In 2008, a 12-foot bronze statue of Che Guevara was unveiled in the city of his birth. Che remains a national hero in Cuba, where a 5-story steel outline of his face adorns the Ministry of the Interior building, in the Plaza de la Revolución, in Havana, where he once worked. Lionized by liberals, Che is condemned by corporate capitalists for his communist ideology, even while money is made off of his iconic portrait! Che Guevara, a Marxist humanist of no known religion, lived his ideals and, when faced with the assassin’s rifle, he shouted, “Shoot me, you coward! You are only going to kill a man!”*
* Che Guevara in a letter to his mother, 15 July 1956, as quoted in Che Guevara: A Revolutionary Life by Jon Lee Anderson (1997).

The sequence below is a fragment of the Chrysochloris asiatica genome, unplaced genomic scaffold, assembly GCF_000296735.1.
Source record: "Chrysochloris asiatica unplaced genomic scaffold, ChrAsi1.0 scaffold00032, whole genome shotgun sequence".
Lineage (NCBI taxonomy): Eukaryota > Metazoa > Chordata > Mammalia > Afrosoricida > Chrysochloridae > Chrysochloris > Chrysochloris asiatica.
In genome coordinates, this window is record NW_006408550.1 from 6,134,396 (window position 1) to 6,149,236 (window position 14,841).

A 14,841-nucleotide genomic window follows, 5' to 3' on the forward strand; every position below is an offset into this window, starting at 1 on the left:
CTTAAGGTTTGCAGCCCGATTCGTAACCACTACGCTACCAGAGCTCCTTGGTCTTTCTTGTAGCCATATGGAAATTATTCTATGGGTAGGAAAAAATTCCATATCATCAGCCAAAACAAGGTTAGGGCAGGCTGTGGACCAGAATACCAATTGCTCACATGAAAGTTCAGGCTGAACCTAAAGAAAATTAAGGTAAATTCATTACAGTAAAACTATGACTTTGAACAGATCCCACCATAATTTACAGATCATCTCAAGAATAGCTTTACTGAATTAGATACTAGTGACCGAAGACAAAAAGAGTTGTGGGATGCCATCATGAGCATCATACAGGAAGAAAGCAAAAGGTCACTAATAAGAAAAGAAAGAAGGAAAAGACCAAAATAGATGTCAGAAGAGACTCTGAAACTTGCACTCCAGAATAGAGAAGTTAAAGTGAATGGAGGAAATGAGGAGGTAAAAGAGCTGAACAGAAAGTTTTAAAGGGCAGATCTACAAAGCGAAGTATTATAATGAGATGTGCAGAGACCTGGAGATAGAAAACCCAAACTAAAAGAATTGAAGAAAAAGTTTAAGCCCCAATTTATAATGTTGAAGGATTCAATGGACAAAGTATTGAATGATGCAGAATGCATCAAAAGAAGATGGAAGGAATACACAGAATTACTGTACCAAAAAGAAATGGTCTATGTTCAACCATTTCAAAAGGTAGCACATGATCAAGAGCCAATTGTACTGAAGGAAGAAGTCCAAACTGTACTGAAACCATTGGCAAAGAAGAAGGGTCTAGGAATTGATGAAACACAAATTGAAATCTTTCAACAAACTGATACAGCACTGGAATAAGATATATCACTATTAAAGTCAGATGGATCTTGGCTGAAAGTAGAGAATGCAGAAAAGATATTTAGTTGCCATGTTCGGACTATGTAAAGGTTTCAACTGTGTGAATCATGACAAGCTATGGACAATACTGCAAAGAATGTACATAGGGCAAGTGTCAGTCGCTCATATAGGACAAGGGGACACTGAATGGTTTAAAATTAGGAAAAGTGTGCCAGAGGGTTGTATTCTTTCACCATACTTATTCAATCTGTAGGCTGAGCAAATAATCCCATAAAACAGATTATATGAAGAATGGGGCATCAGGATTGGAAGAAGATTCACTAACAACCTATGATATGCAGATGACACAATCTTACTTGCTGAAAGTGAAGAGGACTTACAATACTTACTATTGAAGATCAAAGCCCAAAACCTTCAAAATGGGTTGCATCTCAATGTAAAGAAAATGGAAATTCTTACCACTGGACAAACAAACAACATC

** Journalist Marilyn Zeitlin, after speaking with Che Guevara for six hours on 12 September 1962, as quoted in Che Guevara: Icon, Myth, and Message by David Kunzle (1997).
† “Colonialism is Doomed.” Speech to the 19th General Assembly of the United Nations in New York City by Cuban representative Che Guevara on 11 December 1964.
†† “Socialism and Man in Cuba.” Letter to Carlos Quijano, editor of Marcha, a weekly newspaper published in Montevideo, Uruguay; published as “From Algiers, for Marcha: The Cuban Revolution Today” by Che Guevara on 12 March 1965.
Sometimes ironically called "the Christ of Modern Art," his drastic Rationalism pervades all Balzac’s work.